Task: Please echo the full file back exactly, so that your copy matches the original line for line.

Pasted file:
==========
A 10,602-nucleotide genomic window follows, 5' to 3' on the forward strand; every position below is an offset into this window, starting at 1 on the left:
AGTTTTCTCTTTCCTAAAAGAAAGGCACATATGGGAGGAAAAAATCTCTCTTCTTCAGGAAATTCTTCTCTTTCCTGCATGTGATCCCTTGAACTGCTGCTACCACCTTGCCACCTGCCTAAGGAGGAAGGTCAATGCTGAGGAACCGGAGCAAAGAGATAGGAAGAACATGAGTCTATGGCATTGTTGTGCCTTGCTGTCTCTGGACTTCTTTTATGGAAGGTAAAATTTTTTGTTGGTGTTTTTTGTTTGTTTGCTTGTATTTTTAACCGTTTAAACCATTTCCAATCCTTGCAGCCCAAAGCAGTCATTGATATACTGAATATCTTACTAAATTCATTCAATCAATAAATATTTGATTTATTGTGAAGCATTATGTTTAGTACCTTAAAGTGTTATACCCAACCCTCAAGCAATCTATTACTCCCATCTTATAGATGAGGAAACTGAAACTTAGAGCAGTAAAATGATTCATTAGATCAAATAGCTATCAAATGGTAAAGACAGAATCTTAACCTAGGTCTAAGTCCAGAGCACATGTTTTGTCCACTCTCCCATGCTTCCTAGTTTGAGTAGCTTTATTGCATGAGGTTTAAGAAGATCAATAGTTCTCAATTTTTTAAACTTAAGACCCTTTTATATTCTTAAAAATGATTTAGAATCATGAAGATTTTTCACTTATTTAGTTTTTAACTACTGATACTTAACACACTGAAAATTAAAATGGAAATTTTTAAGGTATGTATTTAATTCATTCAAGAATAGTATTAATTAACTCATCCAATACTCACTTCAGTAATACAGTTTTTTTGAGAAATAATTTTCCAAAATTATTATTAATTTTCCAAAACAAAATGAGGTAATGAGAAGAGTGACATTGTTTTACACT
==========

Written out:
A 10,602-nucleotide genomic window follows, 5' to 3' on the forward strand; every position below is an offset into this window, starting at 1 on the left:
AGTTTTCTCTTTCCTAAAAGAAAGGCACATATGGGAGGAAAAAATCTCTCTTCTTCAGGAAATTCTTCTCTTTCCTGCATGTGATCCCTTGAACTGCTGCTACCACCTTGCCACCTGCCTAAGGAGGAAGGTCAATGCTGAGGAACCGGAGCAAAGAGATAGGAAGAACATGAGTCTATGGCATTGTTGTGCCTTGCTGTCTCTGGACTTCTTTTATGGAAGGTAAAATTTTTTGTTGGTGTTTTTTGTTTGTTTGCTTGTATTTTTAACCGTTTAAACCATTTCCAATCCTTGCAGCCCAAAGCAGTCATTGATATACTGAATATCTTACTAAATTCATTCAATCAATAAATATTTGATTTATTGTGAAGCATTATGTTTAGTACCTTAAAGTGTTATACCCAACCCTCAAGCAATCTATTACTCCCATCTTATAGATGAGGAAACTGAAACTTAGAGCAGTAAAATGATTCATTAGATCAAATAGCTATCAAATGGTAAAGACAGAATCTTAACCTAGGTCTAAGTCCAGAGCACATGTTTTGTCCACTCTCCCATGCTTCCTAGTTTGAGTAGCTTTATTGCATGAGGTTTAAGAAGATCAATAGTTCTCAATTTTTTAAACTTAAGACCCTTTTATATTCTTAAAAATGATTTAGAATCATGAAGATTTTTCACTTATTTAGTTTTTAACTACTGATACTTAACACACTGAAAATTAAAATGGAAATTTTTAAGGTATGTATTTAATTCATTCAAGAATAGTATTAATTAACTCATCCAATACTCACTTCAGTAATACAGTTTTTTTGAGAAATAATTTTCCAAAATTATTATTAATTTTCCAAAACAAAATGAGGTAATGAGAAGAGTGACATTGTTTTACACT